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Date of Award

2005

Document Type

Thesis - Pacific Access Restricted

Degree Name

Master of Science (M.S.)

Department

Biological Sciences

First Advisor

Lisa A. Wrischnik

First Committee Member

Gregg D. Jongeward

Second Committee Member

Uta Hellmann-Blumberg

Abstract

The experiments presented were designed to test the hypothesis that the well-known carcinogen, benzo[a]pyrene has epigenetic effects, specifically the ability to alter cytosine methylation patterns. MCF-7 and MDA-MB-231 human breast cancer cells were treated for a period of sixty days with 100 nM benzo[a]pyrene. The methylation status of two genes, Ecadherin and GSTP 1 were examined using methyl-specific PCR and Southern blot analysis. After sixty days, no detectable change in methylation was observed. Evidence exists that de novo methylation is a consequence of transcriptional inactivity. Benzo[a]pyrene can contribute to transcriptional repression by sequestering the transcription factor, Spl. To test this hypothesis in our system, MCF-7 cells were transiently transfected with a reporter construct containing Sp 1 sites. These experiments demonstrated an 8.4 fold increase in reporter gene activity over a promoterless control plasmid; however, a difference could not be established between benzo[a]pyrene-treated and untreated cells.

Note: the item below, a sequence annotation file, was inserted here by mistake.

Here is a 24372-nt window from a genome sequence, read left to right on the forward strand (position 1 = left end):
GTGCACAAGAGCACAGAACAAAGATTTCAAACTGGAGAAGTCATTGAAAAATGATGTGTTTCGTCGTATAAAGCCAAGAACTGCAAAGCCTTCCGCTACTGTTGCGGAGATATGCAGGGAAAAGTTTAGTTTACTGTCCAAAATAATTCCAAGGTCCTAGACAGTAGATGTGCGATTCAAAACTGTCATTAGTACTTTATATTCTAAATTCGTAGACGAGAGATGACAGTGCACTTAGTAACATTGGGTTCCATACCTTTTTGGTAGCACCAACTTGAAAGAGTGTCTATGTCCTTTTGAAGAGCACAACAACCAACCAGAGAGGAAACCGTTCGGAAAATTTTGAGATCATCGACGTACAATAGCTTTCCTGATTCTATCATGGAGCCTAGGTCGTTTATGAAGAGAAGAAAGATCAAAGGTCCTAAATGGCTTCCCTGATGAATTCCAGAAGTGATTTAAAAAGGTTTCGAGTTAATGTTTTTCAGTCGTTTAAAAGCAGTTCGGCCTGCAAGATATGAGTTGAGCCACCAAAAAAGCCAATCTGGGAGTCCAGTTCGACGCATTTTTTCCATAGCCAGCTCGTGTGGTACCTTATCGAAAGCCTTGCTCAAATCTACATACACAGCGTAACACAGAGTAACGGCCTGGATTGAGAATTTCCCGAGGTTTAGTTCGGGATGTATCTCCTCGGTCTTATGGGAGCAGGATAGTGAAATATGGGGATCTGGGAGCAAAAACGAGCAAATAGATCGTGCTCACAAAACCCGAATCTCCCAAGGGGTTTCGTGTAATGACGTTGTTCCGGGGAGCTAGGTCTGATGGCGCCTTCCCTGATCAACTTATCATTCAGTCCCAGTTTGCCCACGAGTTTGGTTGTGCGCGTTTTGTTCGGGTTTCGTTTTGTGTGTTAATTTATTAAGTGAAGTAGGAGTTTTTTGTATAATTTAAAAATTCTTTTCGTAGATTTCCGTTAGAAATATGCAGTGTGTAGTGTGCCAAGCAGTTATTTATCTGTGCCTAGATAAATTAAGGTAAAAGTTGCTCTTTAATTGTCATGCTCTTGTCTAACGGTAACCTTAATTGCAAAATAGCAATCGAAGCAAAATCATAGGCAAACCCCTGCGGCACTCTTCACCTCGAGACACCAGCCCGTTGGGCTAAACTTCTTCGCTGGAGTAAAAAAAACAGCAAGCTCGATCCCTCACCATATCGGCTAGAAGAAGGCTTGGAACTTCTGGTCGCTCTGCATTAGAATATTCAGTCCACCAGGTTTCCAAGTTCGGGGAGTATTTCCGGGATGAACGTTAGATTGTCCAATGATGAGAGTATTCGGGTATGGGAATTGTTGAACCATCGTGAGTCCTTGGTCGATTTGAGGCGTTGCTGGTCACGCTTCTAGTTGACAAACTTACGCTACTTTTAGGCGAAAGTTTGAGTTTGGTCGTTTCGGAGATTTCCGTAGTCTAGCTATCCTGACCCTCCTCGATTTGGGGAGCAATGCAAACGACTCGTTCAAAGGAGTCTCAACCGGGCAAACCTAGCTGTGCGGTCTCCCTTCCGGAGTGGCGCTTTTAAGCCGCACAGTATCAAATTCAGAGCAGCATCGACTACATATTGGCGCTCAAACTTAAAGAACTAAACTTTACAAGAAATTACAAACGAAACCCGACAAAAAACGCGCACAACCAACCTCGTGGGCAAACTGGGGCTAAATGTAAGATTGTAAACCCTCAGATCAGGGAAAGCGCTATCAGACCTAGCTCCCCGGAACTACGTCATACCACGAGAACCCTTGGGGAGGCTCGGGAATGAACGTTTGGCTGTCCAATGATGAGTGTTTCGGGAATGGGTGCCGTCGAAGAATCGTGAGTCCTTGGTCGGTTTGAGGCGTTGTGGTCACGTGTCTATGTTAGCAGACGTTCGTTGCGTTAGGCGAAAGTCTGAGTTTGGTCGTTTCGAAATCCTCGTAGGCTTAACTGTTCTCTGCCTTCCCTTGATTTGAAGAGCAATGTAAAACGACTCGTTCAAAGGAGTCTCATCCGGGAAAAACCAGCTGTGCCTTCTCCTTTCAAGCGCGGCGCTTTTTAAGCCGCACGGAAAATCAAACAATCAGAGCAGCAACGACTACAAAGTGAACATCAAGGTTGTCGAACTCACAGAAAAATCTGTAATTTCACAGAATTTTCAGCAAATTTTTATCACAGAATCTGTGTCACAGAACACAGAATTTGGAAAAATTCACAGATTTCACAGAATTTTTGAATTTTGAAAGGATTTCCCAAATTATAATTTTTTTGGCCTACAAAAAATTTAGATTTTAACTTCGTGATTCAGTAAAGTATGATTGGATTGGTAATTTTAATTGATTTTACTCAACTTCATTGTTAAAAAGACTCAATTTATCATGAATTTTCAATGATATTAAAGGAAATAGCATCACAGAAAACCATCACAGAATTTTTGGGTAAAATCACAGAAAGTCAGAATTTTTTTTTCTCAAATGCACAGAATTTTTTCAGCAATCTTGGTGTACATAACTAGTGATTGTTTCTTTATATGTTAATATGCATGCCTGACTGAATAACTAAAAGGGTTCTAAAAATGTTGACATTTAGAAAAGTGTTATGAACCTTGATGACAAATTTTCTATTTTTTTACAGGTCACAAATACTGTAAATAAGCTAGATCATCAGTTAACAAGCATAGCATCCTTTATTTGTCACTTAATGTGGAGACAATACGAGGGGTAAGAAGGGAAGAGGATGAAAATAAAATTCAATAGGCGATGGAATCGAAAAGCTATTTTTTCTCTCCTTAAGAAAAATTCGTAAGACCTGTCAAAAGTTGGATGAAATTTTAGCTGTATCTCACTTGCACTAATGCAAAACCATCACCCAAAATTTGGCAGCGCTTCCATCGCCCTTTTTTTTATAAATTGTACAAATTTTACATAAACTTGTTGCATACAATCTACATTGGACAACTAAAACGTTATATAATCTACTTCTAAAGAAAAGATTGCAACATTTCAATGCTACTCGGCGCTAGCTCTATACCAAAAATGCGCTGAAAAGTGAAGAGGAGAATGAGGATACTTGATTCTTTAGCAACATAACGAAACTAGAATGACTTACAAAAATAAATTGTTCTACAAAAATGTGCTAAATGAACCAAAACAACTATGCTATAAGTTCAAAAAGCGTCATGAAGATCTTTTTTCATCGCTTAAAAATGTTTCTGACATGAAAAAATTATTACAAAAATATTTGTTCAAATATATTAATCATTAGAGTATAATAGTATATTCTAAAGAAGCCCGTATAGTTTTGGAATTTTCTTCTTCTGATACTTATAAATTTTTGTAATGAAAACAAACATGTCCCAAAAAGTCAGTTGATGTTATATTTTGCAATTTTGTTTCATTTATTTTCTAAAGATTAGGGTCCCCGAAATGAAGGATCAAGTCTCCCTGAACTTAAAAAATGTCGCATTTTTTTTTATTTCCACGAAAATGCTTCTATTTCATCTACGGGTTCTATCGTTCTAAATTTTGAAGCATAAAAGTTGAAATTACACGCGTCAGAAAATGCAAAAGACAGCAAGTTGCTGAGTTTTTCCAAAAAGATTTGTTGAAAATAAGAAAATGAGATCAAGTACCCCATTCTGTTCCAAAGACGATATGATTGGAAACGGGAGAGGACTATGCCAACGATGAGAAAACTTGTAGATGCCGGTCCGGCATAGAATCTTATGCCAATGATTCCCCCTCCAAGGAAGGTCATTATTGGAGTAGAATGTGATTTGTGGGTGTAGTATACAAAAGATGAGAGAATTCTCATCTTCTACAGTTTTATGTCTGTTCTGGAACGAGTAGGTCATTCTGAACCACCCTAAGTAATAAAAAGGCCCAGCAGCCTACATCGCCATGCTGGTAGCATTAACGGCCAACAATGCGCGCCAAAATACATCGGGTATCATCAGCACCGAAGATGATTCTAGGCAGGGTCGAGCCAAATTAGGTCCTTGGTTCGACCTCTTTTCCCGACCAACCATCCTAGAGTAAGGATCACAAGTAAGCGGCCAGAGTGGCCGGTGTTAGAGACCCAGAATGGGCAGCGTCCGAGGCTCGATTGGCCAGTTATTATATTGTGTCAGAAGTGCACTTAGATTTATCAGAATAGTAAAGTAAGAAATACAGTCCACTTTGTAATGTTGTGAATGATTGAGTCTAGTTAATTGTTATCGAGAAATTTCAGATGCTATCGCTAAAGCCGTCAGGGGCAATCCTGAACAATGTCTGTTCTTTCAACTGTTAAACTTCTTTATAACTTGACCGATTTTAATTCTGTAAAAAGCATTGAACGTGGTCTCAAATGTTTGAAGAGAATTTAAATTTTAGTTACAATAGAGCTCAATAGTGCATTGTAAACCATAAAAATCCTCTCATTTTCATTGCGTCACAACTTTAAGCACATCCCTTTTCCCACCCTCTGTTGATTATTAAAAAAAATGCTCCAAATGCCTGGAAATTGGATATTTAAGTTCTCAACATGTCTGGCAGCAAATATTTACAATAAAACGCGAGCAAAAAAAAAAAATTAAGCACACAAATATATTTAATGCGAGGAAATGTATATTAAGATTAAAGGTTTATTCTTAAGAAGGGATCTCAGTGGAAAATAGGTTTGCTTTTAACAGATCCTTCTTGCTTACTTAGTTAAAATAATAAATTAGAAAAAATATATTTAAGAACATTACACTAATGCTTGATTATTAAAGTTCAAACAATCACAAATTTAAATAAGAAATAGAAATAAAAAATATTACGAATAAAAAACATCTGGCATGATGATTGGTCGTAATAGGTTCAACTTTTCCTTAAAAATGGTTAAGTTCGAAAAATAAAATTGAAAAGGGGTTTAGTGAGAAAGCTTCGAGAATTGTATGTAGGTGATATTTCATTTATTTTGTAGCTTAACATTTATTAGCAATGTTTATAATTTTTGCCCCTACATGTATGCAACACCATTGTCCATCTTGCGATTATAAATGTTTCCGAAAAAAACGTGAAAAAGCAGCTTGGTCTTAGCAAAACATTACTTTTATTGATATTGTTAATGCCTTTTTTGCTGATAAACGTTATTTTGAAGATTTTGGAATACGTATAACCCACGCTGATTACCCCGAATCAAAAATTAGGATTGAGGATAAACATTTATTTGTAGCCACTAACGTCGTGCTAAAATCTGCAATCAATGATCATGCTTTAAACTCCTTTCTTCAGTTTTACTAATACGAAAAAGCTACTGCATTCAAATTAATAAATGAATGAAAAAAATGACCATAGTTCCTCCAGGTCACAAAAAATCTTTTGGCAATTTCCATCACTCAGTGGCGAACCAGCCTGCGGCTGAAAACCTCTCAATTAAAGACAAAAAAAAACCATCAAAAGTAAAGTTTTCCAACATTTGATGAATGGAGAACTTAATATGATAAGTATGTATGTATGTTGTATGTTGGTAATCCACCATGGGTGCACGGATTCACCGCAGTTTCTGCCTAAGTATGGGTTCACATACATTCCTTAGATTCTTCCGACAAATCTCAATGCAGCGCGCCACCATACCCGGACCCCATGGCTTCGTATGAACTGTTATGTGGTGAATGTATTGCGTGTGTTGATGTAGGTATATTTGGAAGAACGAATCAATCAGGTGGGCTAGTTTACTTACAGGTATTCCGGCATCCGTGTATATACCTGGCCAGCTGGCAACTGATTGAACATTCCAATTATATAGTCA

Pages

54

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